Douglass on "Shade"

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Quote : "Only upon replaying Shade and going immediately to the previously discovered hiding place (e.g. the jacket in the closet) will the interactor find no tickets, and realize that the world model is not logical and deterministic in some straightforward way" (Douglass 139).

I found this idea to be interesting, as it seems as though the predecessors, or more accurately the very first text-based games lacked this quality. Often times it seemed as though you could inherently figure out the puzzle with little to no replay value because you've acquired the one true and simple solution. With Shade, there was no real goal, other than the realization that you cannot find the tickets no matter how hard you try. To arrive at that conclusion it took much more than simply trying every possible outlet until the solution was found. Rather it took a more intuitive route in order to reach the solution. I for one was unable to finish the game based on the time frame I spent actually playing, but it was interesting to read that the apartment was actually a vision of the dying protagonist. It certainly was a positive experience for me for the text-based genre.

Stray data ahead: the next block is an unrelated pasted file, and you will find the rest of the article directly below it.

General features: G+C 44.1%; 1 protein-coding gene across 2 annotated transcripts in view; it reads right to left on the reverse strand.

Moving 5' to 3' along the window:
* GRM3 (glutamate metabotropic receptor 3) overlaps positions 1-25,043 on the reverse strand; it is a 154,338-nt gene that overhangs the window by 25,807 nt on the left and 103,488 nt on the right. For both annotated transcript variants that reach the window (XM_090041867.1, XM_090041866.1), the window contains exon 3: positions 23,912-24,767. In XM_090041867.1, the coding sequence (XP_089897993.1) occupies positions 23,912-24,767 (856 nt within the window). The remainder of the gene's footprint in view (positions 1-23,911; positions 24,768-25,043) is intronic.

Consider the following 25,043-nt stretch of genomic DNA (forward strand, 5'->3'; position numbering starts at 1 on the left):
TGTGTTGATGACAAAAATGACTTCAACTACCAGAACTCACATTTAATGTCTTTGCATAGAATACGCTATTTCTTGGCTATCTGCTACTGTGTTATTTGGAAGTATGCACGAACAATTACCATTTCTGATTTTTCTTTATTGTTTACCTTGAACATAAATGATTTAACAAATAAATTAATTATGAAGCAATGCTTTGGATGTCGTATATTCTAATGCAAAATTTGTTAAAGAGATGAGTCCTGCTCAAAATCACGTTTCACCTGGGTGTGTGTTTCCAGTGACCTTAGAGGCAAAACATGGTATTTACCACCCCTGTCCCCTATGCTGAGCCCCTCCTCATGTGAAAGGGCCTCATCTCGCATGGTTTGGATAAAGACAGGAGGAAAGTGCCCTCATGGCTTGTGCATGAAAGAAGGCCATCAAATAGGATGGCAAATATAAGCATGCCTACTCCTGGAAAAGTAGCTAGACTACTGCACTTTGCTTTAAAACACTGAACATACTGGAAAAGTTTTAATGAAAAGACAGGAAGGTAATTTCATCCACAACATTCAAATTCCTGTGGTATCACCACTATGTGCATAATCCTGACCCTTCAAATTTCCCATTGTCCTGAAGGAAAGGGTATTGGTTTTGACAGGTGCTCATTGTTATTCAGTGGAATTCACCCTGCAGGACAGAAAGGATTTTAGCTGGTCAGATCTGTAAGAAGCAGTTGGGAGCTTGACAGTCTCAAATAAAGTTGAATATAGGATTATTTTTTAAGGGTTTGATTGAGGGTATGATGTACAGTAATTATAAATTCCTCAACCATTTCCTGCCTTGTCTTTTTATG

2 Comments

I'm glad you noticed the difference between Adventure and Shade... Shade does a much better job of guiding the reader with useful messages, but the only reason we have Shade is because Andrew Plotkin learned from playing tons and tons of other games that were influenced by Adventure.

Derek Tickle said:

Great Quote! It was amazing to me that the game didn't allow you to find the tickets. I also found it interesting that it noted the apartment was based on the dying protagonist. The use of darkness and light was very important in this game. If you would like to take a look at my blog about lightneess and darkness it may offer more ideas for you about the game. The website is: http://blogs.setonhill.edu/DerekTickle/2008/01/the_final_death.html

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